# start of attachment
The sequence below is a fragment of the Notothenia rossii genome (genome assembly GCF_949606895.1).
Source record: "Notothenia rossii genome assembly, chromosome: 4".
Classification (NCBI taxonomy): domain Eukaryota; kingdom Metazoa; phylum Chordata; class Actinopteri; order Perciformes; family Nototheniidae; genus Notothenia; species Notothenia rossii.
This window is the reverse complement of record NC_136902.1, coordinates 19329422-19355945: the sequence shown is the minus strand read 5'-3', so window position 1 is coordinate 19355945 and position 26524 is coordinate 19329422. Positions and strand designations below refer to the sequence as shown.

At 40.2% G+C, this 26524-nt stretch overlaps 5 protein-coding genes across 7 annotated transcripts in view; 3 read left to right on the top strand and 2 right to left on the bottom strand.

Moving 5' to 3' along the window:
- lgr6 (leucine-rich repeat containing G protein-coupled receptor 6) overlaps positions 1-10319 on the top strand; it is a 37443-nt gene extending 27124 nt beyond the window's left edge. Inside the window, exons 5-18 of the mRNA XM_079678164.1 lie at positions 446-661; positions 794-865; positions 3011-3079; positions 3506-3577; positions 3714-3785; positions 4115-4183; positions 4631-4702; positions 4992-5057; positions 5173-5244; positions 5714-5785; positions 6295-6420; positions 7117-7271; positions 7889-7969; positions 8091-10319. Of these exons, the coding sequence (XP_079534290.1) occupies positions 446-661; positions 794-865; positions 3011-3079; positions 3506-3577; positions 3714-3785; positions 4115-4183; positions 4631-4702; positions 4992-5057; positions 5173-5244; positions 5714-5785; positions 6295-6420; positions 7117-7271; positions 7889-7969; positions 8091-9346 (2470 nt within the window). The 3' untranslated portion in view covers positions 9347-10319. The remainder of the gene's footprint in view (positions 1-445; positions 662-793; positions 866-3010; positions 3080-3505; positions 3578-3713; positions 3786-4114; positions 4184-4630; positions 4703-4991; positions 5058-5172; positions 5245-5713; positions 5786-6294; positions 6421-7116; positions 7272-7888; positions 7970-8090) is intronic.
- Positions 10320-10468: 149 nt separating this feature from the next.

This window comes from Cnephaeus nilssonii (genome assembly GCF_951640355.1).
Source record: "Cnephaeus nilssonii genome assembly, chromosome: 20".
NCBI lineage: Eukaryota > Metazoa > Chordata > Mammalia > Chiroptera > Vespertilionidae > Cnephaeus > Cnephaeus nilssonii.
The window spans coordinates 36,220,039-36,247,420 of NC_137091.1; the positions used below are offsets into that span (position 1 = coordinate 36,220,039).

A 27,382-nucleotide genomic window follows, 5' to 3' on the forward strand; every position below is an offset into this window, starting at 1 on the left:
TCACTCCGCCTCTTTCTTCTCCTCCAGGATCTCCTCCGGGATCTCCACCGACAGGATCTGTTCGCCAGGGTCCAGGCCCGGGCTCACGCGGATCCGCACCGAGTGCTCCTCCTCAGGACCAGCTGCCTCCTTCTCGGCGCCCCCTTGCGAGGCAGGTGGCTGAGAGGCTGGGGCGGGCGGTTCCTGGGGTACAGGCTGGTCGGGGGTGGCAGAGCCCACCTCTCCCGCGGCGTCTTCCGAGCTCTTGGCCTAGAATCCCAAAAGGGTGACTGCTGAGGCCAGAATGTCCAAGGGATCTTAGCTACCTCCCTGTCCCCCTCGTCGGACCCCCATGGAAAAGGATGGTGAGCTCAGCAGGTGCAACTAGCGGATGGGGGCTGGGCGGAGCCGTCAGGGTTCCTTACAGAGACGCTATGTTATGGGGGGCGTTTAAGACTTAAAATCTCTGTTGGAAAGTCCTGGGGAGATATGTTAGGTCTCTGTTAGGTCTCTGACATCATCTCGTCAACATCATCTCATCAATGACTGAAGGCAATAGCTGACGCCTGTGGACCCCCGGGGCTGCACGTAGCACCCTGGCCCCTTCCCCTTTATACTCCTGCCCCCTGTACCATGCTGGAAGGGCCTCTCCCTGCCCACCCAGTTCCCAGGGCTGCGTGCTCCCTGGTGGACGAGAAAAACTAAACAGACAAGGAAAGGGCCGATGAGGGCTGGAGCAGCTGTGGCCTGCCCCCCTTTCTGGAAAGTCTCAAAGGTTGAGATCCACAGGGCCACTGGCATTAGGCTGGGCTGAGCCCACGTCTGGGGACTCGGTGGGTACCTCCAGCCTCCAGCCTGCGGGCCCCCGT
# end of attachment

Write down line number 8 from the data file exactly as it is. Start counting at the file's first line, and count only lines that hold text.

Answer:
- Positions 10320-10468: 149 nt separating this feature from the next.